Potential applications for Terahertz spectrum include sensing, imagine, wireless cognition
To say we’re in the early days of 5G is an understatement, but regulators and academics in the U.S. are already looking to what’s next. Last week the U.S. Federal Communications Commission voted to open up frequencies from 95 GHz to 3 THz for potential use in mobile communications. FCC Chairman Ajit Pai called the move to open up 21 gigahertz of Terahertz spectrum for unlicensed use “groundbreaking,” and added, “This will give innovators strong incentives to develop new technologies using these airwaves while also protecting existing uses.”
Millimeter wave frequencies, which carry a huge amount of data over a short distance, are a key piece of delivering the increased throughput associated with 5G. That same paradigm–high capacity over a short distance, is further compounded when you move up to Terahertz spectrum.
Ted Rappaport, the founder of NYU Wireless, shared his thoughts with the FCC prior to its March 15 vote. Last month President Donald Trump largely drew jeers when he tweeted about 6G, but Terahertz spectrum could potentially be the cornerstone what of lies beyond 5G.
Rappaport laid out five use cases and attendant applications:
- Wireless cognition: Robotic control and drone fleet control;
- Sensing: Air quality detection, personal health monitoring, gesture detection and touchless smartphones, explosive detection and gas sensing;
- Imaging: See in the dark, HD resolution video radar, Terahertz security body scanning;
- Communication: Wireless fiber backhaul, intra-device radio communication, connectivity in data centers, information shower;
- Centimeter-level positioning.
Rappaport said the FCC’s move on Spectrum Horizons has effectively “launched the race to 6G, helping to ensure the United States will play a leading role in future generations of wireless…As an engineer and educator, I’m happy to know our country’s leaders are working to support American competitiveness in science, technology, engineering and mathematics. STEM and engineering research are so vital for our country’s economic future, and it needs attention like the President gave to 6G.”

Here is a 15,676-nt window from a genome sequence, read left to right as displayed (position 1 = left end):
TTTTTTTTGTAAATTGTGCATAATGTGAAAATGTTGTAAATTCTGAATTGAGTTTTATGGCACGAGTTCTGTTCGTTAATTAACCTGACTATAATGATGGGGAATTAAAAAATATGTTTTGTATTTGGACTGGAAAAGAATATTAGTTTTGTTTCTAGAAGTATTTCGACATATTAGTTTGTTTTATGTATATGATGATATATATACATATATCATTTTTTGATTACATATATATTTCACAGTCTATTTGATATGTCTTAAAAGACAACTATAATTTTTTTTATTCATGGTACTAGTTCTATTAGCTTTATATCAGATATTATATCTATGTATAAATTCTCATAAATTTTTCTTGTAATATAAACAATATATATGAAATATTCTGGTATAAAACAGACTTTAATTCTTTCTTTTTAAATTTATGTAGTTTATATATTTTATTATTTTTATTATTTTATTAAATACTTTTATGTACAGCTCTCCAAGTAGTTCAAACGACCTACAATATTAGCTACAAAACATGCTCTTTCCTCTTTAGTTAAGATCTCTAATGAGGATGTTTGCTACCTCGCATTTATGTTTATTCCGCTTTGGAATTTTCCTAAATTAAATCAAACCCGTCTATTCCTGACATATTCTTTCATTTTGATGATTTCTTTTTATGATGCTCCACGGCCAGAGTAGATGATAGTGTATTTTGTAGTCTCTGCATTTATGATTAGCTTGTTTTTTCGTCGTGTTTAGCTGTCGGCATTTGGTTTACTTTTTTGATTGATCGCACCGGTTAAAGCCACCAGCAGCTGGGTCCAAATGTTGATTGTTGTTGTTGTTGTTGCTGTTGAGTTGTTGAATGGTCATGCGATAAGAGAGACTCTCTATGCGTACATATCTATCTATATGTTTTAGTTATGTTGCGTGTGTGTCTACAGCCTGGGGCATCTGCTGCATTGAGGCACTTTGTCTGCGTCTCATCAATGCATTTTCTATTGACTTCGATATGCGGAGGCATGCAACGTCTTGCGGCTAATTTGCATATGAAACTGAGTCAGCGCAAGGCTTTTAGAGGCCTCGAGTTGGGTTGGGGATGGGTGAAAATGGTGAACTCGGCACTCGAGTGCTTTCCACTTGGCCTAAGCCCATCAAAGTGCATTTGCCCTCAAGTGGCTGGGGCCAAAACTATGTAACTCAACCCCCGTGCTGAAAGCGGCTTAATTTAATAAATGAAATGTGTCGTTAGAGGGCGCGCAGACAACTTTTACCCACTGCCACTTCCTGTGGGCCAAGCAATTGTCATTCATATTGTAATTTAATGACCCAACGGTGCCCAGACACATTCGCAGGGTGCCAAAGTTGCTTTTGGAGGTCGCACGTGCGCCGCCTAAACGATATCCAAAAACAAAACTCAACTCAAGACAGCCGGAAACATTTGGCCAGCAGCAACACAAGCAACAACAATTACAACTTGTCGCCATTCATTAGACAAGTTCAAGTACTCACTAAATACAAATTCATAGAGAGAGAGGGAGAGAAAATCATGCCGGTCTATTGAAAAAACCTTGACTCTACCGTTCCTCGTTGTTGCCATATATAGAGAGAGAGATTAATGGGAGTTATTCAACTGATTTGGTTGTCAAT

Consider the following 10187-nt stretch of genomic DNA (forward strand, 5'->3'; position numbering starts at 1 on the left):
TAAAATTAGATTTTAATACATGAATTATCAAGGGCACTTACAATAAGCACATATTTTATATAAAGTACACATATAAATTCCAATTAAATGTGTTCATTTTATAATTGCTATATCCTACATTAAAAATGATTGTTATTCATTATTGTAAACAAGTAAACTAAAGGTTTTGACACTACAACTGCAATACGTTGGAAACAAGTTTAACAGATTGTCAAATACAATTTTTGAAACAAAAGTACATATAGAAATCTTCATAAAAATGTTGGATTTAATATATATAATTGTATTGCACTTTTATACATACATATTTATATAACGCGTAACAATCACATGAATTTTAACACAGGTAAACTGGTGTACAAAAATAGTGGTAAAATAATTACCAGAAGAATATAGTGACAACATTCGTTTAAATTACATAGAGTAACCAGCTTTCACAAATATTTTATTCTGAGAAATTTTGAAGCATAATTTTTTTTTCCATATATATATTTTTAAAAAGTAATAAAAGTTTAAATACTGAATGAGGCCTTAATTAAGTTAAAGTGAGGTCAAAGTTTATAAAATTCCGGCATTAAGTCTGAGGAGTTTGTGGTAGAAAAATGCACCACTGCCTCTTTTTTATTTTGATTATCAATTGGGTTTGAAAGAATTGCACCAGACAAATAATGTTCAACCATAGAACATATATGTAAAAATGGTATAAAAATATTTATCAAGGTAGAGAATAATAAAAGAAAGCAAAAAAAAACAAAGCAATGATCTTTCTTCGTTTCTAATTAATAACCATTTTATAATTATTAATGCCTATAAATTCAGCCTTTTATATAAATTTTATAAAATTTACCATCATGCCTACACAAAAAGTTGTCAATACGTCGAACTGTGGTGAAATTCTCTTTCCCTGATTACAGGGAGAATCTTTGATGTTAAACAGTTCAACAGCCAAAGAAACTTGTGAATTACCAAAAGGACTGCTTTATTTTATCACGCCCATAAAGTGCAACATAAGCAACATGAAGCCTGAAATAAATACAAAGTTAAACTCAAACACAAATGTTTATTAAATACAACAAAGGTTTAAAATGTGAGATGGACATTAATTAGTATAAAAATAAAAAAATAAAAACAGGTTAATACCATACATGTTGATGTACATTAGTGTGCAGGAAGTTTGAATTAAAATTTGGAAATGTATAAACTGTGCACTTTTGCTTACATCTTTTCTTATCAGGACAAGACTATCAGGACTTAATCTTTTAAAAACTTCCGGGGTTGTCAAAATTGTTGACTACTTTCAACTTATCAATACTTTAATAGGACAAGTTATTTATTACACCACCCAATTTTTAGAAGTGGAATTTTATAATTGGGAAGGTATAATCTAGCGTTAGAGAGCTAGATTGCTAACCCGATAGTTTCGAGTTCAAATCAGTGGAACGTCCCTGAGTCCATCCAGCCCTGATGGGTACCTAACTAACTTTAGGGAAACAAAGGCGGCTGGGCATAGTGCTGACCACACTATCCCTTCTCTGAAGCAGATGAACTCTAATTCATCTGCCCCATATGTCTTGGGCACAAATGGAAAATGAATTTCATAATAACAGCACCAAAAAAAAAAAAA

Commissioner Jessica Rosenworcel, in a statement, said Terahertz spectrum propagation characteristics warrant a new approach to spectrum policy.
“At the upper bounds, signals over these airwaves may not travel much further than from one end of this dais to the other before losing their strength. Moreover, there are no existing systems to protect in much of this spectrum. Plus, these high frequencies permit the use of newer antenna designs, like quasi-optical antennas, which allow transmitters to better control the direction of their signals. Add all this up, and the likelihood of interference is too low to justify a traditional approach with high administrative costs.”
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